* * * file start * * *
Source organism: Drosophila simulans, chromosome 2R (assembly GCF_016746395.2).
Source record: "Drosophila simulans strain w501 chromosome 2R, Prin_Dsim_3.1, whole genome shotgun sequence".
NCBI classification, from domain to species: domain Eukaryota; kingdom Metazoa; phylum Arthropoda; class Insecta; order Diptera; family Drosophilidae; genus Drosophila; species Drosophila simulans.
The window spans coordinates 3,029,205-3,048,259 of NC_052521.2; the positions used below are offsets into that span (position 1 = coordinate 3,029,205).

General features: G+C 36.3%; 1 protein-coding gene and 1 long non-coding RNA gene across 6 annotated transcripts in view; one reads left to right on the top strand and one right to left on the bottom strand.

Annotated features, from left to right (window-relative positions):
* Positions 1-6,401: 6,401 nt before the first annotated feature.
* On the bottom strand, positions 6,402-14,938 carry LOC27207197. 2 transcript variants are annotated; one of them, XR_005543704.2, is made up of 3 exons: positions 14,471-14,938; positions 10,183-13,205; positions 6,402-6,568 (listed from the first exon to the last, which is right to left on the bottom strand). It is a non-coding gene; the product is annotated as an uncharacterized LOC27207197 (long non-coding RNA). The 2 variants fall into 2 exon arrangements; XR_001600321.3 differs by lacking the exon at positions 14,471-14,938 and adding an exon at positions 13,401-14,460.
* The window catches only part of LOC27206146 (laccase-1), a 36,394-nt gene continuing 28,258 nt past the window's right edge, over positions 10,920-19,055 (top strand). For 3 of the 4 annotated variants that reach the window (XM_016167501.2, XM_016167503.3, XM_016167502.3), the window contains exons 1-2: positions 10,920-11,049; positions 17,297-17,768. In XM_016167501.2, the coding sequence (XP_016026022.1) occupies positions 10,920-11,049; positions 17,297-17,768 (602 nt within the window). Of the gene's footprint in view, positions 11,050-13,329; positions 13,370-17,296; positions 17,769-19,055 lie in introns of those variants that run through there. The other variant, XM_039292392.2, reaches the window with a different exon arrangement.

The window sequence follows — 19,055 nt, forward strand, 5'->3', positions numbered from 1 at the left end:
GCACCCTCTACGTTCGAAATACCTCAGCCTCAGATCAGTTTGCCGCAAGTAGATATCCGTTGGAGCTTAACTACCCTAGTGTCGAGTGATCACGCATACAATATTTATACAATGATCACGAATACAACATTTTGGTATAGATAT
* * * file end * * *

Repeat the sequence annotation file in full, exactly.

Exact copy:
Source organism: Drosophila simulans, chromosome 2R (assembly GCF_016746395.2).
Source record: "Drosophila simulans strain w501 chromosome 2R, Prin_Dsim_3.1, whole genome shotgun sequence".
NCBI classification, from domain to species: domain Eukaryota; kingdom Metazoa; phylum Arthropoda; class Insecta; order Diptera; family Drosophilidae; genus Drosophila; species Drosophila simulans.
The window spans coordinates 3,029,205-3,048,259 of NC_052521.2; the positions used below are offsets into that span (position 1 = coordinate 3,029,205).

General features: G+C 36.3%; 1 protein-coding gene and 1 long non-coding RNA gene across 6 annotated transcripts in view; one reads left to right on the top strand and one right to left on the bottom strand.

Annotated features, from left to right (window-relative positions):
* Positions 1-6,401: 6,401 nt before the first annotated feature.
* On the bottom strand, positions 6,402-14,938 carry LOC27207197. 2 transcript variants are annotated; one of them, XR_005543704.2, is made up of 3 exons: positions 14,471-14,938; positions 10,183-13,205; positions 6,402-6,568 (listed from the first exon to the last, which is right to left on the bottom strand). It is a non-coding gene; the product is annotated as an uncharacterized LOC27207197 (long non-coding RNA). The 2 variants fall into 2 exon arrangements; XR_001600321.3 differs by lacking the exon at positions 14,471-14,938 and adding an exon at positions 13,401-14,460.
* The window catches only part of LOC27206146 (laccase-1), a 36,394-nt gene continuing 28,258 nt past the window's right edge, over positions 10,920-19,055 (top strand). For 3 of the 4 annotated variants that reach the window (XM_016167501.2, XM_016167503.3, XM_016167502.3), the window contains exons 1-2: positions 10,920-11,049; positions 17,297-17,768. In XM_016167501.2, the coding sequence (XP_016026022.1) occupies positions 10,920-11,049; positions 17,297-17,768 (602 nt within the window). Of the gene's footprint in view, positions 11,050-13,329; positions 13,370-17,296; positions 17,769-19,055 lie in introns of those variants that run through there. The other variant, XM_039292392.2, reaches the window with a different exon arrangement.

The window sequence follows — 19,055 nt, forward strand, 5'->3', positions numbered from 1 at the left end:
GCACCCTCTACGTTCGAAATACCTCAGCCTCAGATCAGTTTGCCGCAAGTAGATATCCGTTGGAGCTTAACTACCCTAGTGTCGAGTGATCACGCATACAATATTTATACAATGATCACGAATACAACATTTTGGTATAGATAT